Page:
Indebted to My Former Debts

June 2010 I graduated from University of Denver with my MBA and undergrad both completed with a student loan bill topping $41,000. Ouch. I made a few bigger payments towards my debt as I interviewed and started my first big boy job. Then in August 2011 I was reading Rory Vaden’s blog and got introduced to Dave Ramsey. I read Dave’s book The Total Money Makeover and learned about his philosophies like dumping debt, living on a budget, and not trying to keep up with the Jones’.  And when I say I read his book, I mean I drank the Dave Ramsey kool-aid.

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I tackled over $32,000 worth of loans in 11 months and finally became debt free in August 2012! And today I stand grateful and changed because of the lessons learned during my debt snowball. As a single 20-something with a good job and no one to take care of but myself, I easily could have made minimum payments or not worried about a meager 3% interest rate. Instead I immediately laid out all my loans, made a strict monthly budget and created a game plan. Anything beyond my normal rent, food, gas, entertainment would go directly to my debts. I trimmed frivolous expenses like going out too much, vacations with friends and avoided a car payment or any other financing. I packed my lunch every day with two PB&Js(extra crunchy, duh!), an apple, and a protein bar. I learned how to say ‘No’ to things like dinner and drinks every weekend night or a nice car or new clothes. Working in sales, I put in extra calls, went in on Sunday nights and got better at my job each week. (Or what my friend Shane Weathers might call ‘Hustlenomics’). Every month that I made progress and my snowball rolled, my intensity increased by focusing on the ‘controllables’ – my attitude, my income, and my expenses. When the last payment posted and Sallie Mae showed zeroes across the board, I felt like this:

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Years ago I learned that ‘successful people form the habit of doing things that unsuccessful people don’t like to do.’ For some reason I never looked through this lense much with my personal finances. By the end of the 11 months, however, certain habits I learned at 25 will be ingrained for the rest of my life. I formed the habit of having a monthly budget where every dollar is assigned on paper, on purpose. I formed the habit of looking for ways to reduce expenses. I formed the habit of becoming a student of personal finance as it relates to insurance, home buying, investing and entertainment. I formed the habit of contentment and not keeping up with the Jones’. I formed the habit of connecting the things I want in life for myself and others with a financial road map. I formed the habit of paying cash or simply saying no. As Dave Ramsey would say, ‘building wealth is 80% behavior and 20% head knowledge.’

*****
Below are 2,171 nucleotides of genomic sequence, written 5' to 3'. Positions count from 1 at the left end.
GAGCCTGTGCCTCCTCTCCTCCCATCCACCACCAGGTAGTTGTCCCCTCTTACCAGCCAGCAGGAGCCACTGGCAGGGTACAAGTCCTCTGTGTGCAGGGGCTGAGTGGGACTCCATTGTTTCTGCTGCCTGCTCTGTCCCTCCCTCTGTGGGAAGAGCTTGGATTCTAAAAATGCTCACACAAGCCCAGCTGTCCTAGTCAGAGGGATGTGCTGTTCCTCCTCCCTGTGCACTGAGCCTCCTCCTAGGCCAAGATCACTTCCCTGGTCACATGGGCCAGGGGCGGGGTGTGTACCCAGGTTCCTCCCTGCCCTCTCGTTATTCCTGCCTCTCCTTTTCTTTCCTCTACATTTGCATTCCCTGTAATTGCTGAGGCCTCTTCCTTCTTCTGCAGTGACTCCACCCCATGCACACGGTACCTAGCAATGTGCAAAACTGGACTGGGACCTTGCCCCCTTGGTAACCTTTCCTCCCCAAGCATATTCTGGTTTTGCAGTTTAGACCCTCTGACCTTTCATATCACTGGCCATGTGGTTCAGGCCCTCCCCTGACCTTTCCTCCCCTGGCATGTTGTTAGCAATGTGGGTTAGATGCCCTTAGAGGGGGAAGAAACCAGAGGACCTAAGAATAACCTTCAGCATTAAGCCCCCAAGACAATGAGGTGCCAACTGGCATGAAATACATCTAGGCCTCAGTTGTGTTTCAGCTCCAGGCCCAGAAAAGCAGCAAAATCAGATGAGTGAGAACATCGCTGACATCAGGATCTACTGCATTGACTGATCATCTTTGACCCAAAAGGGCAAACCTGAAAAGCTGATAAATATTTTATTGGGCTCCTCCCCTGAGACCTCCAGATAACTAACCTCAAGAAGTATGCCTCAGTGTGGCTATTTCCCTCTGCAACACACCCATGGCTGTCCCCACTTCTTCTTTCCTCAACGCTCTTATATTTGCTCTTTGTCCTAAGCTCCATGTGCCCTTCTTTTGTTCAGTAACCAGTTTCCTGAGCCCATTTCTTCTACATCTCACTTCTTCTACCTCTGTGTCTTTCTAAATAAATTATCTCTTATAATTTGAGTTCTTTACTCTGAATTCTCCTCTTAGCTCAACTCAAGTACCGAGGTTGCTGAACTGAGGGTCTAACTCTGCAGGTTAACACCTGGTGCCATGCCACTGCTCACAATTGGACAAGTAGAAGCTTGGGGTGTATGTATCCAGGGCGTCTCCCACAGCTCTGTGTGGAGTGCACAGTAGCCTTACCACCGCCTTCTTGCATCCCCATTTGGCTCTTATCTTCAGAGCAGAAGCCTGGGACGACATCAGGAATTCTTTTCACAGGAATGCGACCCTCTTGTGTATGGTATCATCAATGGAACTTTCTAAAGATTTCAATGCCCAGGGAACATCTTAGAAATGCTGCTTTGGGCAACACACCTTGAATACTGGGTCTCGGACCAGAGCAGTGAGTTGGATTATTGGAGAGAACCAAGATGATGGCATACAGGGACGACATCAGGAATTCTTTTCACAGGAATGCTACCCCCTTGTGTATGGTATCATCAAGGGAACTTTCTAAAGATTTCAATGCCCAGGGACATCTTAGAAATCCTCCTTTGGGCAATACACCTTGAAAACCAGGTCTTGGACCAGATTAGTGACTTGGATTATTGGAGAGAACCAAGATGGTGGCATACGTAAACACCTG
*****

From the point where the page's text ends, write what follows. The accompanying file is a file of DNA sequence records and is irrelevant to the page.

I’ll never forget the summer evening I sat out on the gorgeous patio at Lindey’s to toast champagne and celebrate. I remain grateful for the experience and I am indebted to my former debts. I know those lessons will allow me to have a sense of financial peace in the future when the day comes I get married or start a family or retire. Thank you, Rory. Thank you, Dave.

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I could have written 20 pages about this topic, but I’ll spare you and I appreciate you reading. I hope you’ve learned something! I’d love to hear your thoughts or comments about your own experience with student loans or personal finance as a young professional. Tune in next week when I do my own version of ‘Things Oprah Likes.’ 

6 thoughts on “Indebted to My Former Debts

  1. Allison

    This is a great post, Patrick! As I am approaching the end of pharmacy school and the beginning of student loan payments, I also have been looking to advice and opinions on how to best tackle educational debt–especially in a tough economy. Dave Ramsey has been a great source for me as well. You should be very proud for taking responsibility for your student loans from the beginning, and I’m sure you can now appreciate that accomplished feeling of being “debt-free.” This is a great post to share with other recent grads or anyone with student loan debt. I really appreciate your insight! Looking forward to the (hopefully very soon!) day when I can enjoy that same sense of freedom!

    Reply
    1. admin Post author

      Thanks Allison! There’s plenty of ways to go about it and a number of folks that will tell you to pay minimum payments because the rates are low or to invest in a home right away. I can’t tell you how good it feels to have that weight lifted, and after 11 months of being frugal and allocating thousands towards my loans, I can now redirect those cash flows to a healthy emergency fund, a down payment on a house or investments. Live like a poor college kid for another 6-12 months after pharmacy graduation and knock em out!

      Reply
  2. Tyler

    Always great to read about success stories of people becoming debt free. I’m on the same Dave Ramsey debt snowball plan. I plan to finish the credit card debt this month and move onto student loans next month! You are right, the habits you learn now paying off debt will make you so much more successful in life.

    Reply
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  4. Angela

    Thanks for inspiring me to pay off my school loans as quick as possible after last summer and for being so excited for and with me when I also became debt-free!!

    Reply

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